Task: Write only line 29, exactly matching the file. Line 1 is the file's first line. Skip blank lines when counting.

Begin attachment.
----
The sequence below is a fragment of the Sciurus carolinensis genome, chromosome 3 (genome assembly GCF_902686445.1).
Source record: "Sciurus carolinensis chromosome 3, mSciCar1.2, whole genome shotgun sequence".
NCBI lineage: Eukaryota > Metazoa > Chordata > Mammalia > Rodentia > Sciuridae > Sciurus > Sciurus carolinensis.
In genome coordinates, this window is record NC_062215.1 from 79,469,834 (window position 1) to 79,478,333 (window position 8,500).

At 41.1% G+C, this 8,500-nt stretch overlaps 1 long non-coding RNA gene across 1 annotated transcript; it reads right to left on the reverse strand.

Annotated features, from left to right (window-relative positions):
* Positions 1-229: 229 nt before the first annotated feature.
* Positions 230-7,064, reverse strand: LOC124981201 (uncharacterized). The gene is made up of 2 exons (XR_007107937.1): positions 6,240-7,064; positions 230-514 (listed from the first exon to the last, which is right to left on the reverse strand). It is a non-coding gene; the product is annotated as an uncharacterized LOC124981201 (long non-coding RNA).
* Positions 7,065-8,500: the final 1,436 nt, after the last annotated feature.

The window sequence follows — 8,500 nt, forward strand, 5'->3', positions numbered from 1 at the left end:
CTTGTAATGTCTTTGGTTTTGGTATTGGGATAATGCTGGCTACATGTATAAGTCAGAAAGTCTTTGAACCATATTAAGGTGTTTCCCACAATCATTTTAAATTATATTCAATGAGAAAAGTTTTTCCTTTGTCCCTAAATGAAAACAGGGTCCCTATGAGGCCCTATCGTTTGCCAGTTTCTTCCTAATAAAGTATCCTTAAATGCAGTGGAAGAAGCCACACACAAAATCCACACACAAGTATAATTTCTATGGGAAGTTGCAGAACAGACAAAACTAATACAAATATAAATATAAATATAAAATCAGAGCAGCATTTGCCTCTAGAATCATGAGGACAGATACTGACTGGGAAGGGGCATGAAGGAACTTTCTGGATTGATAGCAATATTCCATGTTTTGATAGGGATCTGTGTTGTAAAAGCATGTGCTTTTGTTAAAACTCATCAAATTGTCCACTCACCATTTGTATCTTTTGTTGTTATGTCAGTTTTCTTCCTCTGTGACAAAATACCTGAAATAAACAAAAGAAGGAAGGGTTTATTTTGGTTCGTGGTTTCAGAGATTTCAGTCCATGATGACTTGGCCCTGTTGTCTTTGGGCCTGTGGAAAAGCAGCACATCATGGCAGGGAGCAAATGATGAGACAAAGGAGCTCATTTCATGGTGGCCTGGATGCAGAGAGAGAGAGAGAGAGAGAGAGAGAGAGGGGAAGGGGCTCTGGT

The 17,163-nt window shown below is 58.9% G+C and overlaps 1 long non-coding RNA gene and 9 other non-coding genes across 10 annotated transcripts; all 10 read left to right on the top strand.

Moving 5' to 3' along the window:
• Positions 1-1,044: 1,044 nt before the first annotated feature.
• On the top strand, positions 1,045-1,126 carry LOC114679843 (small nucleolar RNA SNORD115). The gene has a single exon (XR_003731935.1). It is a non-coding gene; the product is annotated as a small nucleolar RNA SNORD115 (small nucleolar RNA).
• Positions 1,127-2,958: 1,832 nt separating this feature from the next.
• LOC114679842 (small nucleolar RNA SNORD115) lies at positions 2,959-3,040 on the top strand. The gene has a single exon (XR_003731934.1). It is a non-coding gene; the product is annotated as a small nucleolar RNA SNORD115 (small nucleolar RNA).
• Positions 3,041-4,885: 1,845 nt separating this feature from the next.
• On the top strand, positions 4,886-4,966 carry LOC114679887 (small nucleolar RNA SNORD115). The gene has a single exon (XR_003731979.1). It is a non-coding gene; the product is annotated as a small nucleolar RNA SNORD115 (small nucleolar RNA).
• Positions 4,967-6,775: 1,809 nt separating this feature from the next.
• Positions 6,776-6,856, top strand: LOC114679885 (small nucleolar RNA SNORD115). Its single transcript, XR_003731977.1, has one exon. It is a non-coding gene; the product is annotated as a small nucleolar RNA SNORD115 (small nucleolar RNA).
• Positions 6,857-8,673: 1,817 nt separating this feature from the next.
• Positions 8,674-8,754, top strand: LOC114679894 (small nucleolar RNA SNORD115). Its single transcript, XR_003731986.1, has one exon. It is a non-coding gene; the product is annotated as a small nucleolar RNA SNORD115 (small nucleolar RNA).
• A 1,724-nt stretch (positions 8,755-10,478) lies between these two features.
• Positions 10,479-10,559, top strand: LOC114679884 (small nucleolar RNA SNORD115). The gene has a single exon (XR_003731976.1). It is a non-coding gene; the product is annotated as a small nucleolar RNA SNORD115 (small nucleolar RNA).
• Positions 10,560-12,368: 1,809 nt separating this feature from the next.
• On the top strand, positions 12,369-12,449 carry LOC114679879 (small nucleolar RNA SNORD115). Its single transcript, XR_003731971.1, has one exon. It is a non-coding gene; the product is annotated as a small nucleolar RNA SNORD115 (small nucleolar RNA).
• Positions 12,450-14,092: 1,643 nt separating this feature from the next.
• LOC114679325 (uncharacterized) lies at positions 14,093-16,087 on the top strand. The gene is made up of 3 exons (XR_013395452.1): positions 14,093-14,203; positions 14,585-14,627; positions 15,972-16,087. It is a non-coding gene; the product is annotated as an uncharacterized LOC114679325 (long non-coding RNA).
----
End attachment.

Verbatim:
• LOC114679325 (uncharacterized) lies at positions 14,093-16,087 on the top strand. The gene is made up of 3 exons (XR_013395452.1): positions 14,093-14,203; positions 14,585-14,627; positions 15,972-16,087. It is a non-coding gene; the product is annotated as an uncharacterized LOC114679325 (long non-coding RNA).